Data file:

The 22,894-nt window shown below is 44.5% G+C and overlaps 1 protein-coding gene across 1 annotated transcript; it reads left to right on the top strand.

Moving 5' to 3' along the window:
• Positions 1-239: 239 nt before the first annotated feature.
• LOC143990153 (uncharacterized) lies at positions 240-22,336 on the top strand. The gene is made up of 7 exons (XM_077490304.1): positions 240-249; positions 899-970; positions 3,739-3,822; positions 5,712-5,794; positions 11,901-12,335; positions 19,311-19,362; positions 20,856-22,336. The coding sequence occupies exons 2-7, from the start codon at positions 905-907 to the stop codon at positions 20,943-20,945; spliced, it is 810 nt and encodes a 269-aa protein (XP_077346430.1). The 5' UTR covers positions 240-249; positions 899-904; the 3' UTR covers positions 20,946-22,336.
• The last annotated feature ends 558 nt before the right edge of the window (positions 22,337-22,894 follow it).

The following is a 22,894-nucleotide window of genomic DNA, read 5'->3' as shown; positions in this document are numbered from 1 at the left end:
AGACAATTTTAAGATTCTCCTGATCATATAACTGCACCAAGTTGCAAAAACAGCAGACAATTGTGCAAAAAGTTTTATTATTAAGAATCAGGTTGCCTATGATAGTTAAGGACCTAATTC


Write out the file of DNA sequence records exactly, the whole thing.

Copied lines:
The 22,894-nt window shown below is 44.5% G+C and overlaps 1 protein-coding gene across 1 annotated transcript; it reads left to right on the top strand.

Moving 5' to 3' along the window:
• Positions 1-239: 239 nt before the first annotated feature.
• LOC143990153 (uncharacterized) lies at positions 240-22,336 on the top strand. The gene is made up of 7 exons (XM_077490304.1): positions 240-249; positions 899-970; positions 3,739-3,822; positions 5,712-5,794; positions 11,901-12,335; positions 19,311-19,362; positions 20,856-22,336. The coding sequence occupies exons 2-7, from the start codon at positions 905-907 to the stop codon at positions 20,943-20,945; spliced, it is 810 nt and encodes a 269-aa protein (XP_077346430.1). The 5' UTR covers positions 240-249; positions 899-904; the 3' UTR covers positions 20,946-22,336.
• The last annotated feature ends 558 nt before the right edge of the window (positions 22,337-22,894 follow it).

The following is a 22,894-nucleotide window of genomic DNA, read 5'->3' as shown; positions in this document are numbered from 1 at the left end:
AGACAATTTTAAGATTCTCCTGATCATATAACTGCACCAAGTTGCAAAAACAGCAGACAATTGTGCAAAAAGTTTTATTATTAAGAATCAGGTTGCCTATGATAGTTAAGGACCTAATTC